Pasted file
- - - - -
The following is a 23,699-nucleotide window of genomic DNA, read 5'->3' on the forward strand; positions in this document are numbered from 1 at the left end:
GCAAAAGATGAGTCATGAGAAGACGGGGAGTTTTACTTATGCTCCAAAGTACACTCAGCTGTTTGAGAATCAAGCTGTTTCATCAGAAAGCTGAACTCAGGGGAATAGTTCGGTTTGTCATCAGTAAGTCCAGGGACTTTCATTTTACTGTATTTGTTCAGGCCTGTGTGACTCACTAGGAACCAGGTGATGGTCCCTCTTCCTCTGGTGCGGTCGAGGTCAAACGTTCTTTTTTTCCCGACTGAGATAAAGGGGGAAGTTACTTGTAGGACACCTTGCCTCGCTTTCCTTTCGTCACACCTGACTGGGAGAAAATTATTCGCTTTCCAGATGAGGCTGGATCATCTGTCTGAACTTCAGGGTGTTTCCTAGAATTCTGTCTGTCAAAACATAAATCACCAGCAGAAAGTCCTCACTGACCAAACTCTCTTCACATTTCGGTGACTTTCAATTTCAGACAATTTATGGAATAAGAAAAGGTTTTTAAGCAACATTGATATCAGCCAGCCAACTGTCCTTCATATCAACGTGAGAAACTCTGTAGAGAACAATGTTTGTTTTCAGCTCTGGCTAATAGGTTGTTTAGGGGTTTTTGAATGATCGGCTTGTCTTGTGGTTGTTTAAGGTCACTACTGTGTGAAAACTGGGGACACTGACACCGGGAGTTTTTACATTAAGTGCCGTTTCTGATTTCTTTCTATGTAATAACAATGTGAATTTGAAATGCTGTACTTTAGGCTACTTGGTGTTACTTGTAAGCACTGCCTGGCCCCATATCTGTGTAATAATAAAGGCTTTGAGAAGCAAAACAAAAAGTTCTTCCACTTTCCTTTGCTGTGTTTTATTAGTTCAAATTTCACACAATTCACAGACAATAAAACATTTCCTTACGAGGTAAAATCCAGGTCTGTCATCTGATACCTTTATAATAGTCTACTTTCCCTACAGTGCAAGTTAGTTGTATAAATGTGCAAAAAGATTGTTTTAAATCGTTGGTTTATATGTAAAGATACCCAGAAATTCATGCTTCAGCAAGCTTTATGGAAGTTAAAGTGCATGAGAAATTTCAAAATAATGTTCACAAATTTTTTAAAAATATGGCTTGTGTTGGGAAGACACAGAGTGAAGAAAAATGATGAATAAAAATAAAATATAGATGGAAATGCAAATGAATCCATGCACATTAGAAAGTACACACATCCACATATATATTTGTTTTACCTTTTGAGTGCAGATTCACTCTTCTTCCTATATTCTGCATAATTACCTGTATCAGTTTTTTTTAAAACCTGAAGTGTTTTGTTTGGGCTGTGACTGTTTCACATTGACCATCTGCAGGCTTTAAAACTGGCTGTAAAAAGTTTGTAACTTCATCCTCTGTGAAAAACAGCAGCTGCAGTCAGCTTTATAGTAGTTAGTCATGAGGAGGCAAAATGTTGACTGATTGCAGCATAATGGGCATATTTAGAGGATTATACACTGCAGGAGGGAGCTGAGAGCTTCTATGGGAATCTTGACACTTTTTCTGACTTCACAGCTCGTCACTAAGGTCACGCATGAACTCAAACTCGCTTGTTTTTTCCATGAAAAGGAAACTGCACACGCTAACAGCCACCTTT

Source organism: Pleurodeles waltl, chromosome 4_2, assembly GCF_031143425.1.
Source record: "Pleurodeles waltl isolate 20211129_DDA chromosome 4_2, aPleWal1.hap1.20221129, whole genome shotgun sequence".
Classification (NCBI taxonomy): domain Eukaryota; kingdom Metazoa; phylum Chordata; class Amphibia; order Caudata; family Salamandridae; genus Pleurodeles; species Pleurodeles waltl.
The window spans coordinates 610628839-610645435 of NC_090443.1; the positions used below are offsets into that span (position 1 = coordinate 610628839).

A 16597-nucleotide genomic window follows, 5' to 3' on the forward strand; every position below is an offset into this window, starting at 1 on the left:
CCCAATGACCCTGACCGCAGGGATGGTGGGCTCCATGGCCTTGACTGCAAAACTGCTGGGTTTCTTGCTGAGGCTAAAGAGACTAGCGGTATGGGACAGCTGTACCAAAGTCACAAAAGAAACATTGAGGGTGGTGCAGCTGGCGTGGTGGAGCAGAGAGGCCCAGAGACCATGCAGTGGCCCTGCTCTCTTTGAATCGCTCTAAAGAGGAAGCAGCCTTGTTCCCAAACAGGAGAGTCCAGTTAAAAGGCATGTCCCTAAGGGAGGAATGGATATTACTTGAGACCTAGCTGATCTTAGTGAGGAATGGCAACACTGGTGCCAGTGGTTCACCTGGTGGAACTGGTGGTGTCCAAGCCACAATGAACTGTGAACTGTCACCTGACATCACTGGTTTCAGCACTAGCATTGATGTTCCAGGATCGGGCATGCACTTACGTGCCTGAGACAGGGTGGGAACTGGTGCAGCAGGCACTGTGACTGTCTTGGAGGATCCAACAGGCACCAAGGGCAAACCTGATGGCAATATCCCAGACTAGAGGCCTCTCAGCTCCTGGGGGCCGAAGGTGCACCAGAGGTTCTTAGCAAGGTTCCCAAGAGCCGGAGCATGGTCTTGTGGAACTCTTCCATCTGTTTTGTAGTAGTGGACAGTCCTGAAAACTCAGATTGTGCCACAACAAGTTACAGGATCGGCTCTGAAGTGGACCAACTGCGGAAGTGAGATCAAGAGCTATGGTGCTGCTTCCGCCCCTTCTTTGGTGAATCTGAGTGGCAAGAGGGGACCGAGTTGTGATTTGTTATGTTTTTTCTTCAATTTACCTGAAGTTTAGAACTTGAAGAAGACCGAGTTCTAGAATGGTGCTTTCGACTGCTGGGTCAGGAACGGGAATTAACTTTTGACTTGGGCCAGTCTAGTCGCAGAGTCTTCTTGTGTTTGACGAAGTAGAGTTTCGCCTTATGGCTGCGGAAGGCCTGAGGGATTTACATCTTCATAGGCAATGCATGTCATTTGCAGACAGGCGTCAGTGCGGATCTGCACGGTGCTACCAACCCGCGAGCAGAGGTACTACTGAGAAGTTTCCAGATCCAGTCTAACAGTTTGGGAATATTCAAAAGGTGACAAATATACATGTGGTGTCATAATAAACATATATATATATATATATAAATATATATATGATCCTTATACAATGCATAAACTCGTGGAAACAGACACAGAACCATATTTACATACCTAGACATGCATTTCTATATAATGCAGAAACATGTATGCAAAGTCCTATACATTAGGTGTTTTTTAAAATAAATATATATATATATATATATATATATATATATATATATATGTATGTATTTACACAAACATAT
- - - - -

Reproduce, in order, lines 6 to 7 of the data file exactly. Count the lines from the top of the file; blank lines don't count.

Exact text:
The window spans coordinates 610628839-610645435 of NC_090443.1; the positions used below are offsets into that span (position 1 = coordinate 610628839).

A 16597-nucleotide genomic window follows, 5' to 3' on the forward strand; every position below is an offset into this window, starting at 1 on the left: